When Big Sellers of Silver Futures Seem Timid
A courtesy excerpt of the full Got Gold Report, by Gene Arensberg.
Mondays have been consistently “up days” for much of 2011, but not so yesterday, Monday, June 06, 2011. The Big Markets were all “red,” with the DOW off half a percentage point and both the NASDAQ and S&P 500 down more than 1% each. Clearly the algorithm traders have skewed their machines with a downward bias just lately. They are taking their cues from a developing trend and apparently multiple technical breaks or near breaks. The Gold Bugs Index (HUI) followed suit, dipping about 15 points or 2.9% as the bell rang for regulation trading.
(HUI, 18 months, weekly. If any of the images are too small click on the top of them for a larger version or click on the title of this post for the full page.)
As mentioned in our opening remarks in Sunday’s full Got Gold Report, we remain in a negative liquidity environment, as people become more and more nervous about Fed uber-loose monetary policy punch bowl removal. We figure that it is reasonable to see people nervous and worried. And we also figure, as Charles Biderman of Trim Tabs Research said late last week, that the Fed is likely to institute more monetary stimulus once it sees the market rolling over and unable to stand on its own, still monetary-heroin-dependent, wobbly legs.
We rightly or wrongly reckon that before this negative liquidity event has run its course, we might get some super-exceptional opportunities via something we call Liquidity Vacuums or LVs (which Vultures know all about, because it is a Vulture Bargain technique we love to employ). – That might be a subject for a different, later offering, but not today - because today, as a courtesy to GGR web log readers, we are reprinting an excerpt of the full 32-page Got Gold Report from Sunday, June 5.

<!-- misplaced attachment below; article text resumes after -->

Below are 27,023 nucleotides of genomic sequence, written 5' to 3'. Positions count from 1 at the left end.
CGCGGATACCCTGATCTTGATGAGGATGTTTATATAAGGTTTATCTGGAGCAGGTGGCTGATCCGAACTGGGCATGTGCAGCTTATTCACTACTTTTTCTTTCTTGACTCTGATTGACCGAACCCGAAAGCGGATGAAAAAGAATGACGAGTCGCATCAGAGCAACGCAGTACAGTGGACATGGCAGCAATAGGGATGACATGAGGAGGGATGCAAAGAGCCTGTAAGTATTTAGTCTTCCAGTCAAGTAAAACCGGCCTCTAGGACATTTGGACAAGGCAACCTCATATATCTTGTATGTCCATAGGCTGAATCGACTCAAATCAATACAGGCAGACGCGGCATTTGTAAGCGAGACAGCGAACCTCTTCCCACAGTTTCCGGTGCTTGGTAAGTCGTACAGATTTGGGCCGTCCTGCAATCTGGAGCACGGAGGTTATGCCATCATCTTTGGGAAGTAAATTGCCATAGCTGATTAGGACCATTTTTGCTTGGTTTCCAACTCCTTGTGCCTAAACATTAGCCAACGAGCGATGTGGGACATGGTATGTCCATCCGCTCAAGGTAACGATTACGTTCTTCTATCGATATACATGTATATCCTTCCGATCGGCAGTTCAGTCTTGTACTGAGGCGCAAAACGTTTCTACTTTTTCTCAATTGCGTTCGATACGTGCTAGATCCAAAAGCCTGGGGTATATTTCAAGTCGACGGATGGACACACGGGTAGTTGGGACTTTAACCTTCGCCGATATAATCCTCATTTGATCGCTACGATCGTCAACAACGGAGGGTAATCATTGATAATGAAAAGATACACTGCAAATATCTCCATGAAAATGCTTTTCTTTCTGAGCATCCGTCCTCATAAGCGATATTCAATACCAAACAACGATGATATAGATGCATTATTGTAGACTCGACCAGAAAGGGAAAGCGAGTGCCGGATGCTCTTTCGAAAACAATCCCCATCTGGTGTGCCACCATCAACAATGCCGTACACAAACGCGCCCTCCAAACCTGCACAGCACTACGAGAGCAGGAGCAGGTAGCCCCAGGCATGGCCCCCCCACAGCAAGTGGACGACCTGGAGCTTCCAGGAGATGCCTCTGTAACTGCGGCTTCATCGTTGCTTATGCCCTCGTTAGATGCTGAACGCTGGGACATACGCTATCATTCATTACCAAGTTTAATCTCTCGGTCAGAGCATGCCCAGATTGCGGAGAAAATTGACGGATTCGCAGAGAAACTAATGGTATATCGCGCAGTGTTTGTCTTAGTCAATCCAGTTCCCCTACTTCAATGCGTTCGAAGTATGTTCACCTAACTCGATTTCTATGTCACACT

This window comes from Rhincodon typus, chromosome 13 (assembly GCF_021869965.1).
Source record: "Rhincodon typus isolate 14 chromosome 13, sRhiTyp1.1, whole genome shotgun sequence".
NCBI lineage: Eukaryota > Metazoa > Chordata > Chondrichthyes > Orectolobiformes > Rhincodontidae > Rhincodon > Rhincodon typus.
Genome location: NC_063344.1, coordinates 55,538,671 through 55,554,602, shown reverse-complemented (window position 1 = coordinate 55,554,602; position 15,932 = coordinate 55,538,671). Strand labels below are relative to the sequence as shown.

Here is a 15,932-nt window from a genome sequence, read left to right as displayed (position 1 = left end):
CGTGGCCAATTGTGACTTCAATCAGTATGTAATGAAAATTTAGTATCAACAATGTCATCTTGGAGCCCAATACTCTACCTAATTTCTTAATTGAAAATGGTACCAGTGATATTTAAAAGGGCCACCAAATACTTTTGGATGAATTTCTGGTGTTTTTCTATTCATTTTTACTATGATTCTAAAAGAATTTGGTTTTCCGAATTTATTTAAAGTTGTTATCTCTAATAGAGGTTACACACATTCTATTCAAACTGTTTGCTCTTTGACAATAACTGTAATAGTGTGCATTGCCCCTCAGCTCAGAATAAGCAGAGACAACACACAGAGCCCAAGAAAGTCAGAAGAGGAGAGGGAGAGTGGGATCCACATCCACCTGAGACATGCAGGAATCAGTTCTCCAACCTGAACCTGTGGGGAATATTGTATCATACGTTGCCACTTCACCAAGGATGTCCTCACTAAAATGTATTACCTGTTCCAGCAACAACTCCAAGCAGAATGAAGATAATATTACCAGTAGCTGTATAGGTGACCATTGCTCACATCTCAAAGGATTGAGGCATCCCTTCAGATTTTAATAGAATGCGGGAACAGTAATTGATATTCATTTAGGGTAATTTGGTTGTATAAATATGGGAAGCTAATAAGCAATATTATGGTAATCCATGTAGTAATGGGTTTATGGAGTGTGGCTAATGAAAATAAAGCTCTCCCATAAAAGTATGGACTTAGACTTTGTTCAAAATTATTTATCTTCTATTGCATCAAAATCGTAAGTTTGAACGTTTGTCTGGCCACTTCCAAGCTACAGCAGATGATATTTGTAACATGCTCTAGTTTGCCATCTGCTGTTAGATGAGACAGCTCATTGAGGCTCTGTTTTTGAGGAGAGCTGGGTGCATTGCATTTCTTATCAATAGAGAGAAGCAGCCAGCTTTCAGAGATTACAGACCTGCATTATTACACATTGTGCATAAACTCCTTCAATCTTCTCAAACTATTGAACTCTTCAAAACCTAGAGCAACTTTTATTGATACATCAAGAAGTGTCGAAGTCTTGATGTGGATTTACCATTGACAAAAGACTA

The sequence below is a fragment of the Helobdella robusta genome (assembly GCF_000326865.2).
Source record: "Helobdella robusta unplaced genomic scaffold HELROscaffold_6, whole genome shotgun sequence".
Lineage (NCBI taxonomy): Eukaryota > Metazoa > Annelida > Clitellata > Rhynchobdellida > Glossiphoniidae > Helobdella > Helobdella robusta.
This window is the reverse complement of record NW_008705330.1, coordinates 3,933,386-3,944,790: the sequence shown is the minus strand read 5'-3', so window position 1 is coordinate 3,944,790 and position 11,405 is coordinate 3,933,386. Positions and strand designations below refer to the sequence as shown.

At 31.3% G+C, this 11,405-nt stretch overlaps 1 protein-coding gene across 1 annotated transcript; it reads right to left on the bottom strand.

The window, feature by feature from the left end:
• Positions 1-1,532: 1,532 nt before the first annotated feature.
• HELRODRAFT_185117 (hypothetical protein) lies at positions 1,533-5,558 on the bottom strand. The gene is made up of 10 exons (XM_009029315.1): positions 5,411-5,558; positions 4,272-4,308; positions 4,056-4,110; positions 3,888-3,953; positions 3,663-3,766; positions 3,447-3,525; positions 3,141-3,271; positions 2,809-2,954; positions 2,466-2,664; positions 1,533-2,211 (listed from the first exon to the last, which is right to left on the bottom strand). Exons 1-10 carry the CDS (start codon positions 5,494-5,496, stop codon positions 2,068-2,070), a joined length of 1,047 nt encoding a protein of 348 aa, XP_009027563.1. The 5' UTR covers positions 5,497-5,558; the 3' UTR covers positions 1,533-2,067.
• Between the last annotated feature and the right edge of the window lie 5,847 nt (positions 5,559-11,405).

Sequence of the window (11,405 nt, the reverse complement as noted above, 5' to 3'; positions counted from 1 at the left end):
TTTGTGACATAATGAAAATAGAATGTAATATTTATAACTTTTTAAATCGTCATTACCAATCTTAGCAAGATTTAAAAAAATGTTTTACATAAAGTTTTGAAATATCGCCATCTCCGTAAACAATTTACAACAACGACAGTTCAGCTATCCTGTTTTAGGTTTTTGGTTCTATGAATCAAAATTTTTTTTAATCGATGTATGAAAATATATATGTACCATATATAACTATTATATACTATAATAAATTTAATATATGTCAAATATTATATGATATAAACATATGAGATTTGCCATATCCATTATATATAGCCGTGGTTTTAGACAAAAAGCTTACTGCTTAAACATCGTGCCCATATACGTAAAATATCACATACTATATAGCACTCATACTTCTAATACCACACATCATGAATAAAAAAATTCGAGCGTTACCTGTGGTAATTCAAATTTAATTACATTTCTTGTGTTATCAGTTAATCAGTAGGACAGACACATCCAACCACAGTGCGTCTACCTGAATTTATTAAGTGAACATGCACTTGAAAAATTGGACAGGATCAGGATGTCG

With no further intro, let’s get right to it.
When the Big Sellers are Timid (For Silver Futures)
This is the first of two excerpts we have planned to share this week, provided we are not first abducted by a fishing guide (or fishing buddy) and disappear for a few days again, so stay tuned to this page as well as to interesting and informative additions to the VultureInReview Section – right under the Comments Section on the front page. One never knows what might show up in that section, but it doesn’t show up there unless we think it worthwhile.